In this Article, we attempt to fill this notable gap in the scholarly literature. The Article explores the history and development of uti possidetis juris to see how it has been applied to previous disputes about states emerging from Mandatory territories, which are neither “classic decolonizations” nor the breakup of composite states. Likewise, this Article looks to the history of the Palestine Mandate (and to historic disputes about the Palestine borders) to see how it conforms to the patterns of the application of uti possidetis juris. We find that uti possidetis juris has been fully applied to the numerous border disputes regarding former Mandatory territories, notwithstanding the Mandates’ odd juridical statuses as neither full-fledged states, nor colonial possessions, nor mere administrative units of the Mandatory power. We find that bitter controversies about the borders of the Palestine Mandate are far from particular to Palestine. Similar controversies emerged regarding the borders of many other Mandates because they often took little account of national self-determination interests and were in several instances illegally modified by the Mandatory. Numerous Mandates were plagued by international doubts about the wisdom of their borders and subjected to serious discussions of revision. Yet in all cases, the borders of the Mandate as they stood at independence became the borders of the new successor state.

We go on to examine the events surrounding the termination of the Palestine Mandate and declaration of independence by Israel to determine whether the application of uti possidetis juris was overridden by Israel’s behavior at the time of independence. We fail to find any basis in that behavior for rejecting the application of uti possidetis juris.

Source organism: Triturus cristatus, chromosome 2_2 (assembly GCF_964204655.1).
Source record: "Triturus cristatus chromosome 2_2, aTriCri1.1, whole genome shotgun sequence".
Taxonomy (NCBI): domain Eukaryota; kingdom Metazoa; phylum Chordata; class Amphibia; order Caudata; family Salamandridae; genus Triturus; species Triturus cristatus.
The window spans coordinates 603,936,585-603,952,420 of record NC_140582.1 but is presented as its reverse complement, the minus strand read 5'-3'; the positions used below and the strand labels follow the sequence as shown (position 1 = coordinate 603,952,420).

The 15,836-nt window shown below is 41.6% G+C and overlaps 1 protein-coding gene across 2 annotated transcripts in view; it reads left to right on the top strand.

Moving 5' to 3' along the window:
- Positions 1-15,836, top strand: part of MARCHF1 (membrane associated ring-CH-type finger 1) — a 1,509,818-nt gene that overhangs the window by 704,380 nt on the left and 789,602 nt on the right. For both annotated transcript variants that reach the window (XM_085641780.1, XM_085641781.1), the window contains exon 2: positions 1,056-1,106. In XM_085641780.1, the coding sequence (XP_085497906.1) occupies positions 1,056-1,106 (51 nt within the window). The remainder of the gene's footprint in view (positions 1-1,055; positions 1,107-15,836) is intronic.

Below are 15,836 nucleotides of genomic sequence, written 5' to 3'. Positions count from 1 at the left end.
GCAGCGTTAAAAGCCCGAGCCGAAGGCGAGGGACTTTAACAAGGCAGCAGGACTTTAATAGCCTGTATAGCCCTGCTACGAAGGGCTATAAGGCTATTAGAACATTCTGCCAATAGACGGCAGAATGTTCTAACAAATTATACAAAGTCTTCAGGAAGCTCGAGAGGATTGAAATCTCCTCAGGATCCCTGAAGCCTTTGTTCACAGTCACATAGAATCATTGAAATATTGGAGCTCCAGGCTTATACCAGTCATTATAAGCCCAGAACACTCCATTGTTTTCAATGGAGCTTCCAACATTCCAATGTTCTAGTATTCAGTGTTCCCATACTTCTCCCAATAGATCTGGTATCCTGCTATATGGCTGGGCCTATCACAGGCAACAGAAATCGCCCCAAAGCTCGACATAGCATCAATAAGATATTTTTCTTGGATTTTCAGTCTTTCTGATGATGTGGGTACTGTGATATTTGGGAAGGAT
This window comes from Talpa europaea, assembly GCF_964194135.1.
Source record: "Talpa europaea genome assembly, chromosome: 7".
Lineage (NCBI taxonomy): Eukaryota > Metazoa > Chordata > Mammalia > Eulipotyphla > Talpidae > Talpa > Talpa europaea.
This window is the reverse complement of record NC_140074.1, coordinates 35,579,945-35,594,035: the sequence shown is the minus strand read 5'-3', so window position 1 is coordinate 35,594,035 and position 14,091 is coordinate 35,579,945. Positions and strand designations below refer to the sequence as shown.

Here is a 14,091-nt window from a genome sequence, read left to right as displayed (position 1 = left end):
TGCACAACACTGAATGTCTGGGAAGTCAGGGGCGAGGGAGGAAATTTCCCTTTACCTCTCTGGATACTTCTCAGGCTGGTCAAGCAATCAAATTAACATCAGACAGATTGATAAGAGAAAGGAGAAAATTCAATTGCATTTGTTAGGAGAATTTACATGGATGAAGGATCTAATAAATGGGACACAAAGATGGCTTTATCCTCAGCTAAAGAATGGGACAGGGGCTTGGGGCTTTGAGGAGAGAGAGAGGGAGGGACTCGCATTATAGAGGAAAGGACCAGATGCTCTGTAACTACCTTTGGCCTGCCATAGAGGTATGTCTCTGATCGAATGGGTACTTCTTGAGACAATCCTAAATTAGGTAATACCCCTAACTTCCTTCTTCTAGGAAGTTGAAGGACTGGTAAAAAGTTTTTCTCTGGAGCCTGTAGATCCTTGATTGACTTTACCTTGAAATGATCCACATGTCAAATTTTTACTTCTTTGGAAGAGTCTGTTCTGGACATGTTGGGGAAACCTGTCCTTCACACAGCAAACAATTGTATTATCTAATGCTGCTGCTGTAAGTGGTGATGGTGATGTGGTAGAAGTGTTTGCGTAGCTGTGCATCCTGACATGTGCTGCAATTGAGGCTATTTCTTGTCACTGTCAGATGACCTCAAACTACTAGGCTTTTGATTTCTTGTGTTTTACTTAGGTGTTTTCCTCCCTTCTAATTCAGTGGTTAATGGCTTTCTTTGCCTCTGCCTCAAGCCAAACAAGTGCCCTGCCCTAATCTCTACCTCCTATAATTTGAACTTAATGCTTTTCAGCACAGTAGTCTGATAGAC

In Part I, we explain the doctrine of uti possidetis juris generally and show how it has been used in other post-colonial territorial disputes.
In Part II, we turn to the way uti possidetis juris has been used to determine the boundaries of states that emerged from Mandatory territories.
In Part III, we explore the history of the emergence of the state of Israel from the British Mandate of Palestine, with particular attention to the boundaries of the Palestine Mandate. Finally, in Part IV, we examine whether there are any peculiar features of the Palestine Mandate or the independence of Israel that would preclude application of the doctrine of uti possidetis juris. A conclusion follows, in which we sketch out the implications of our findings.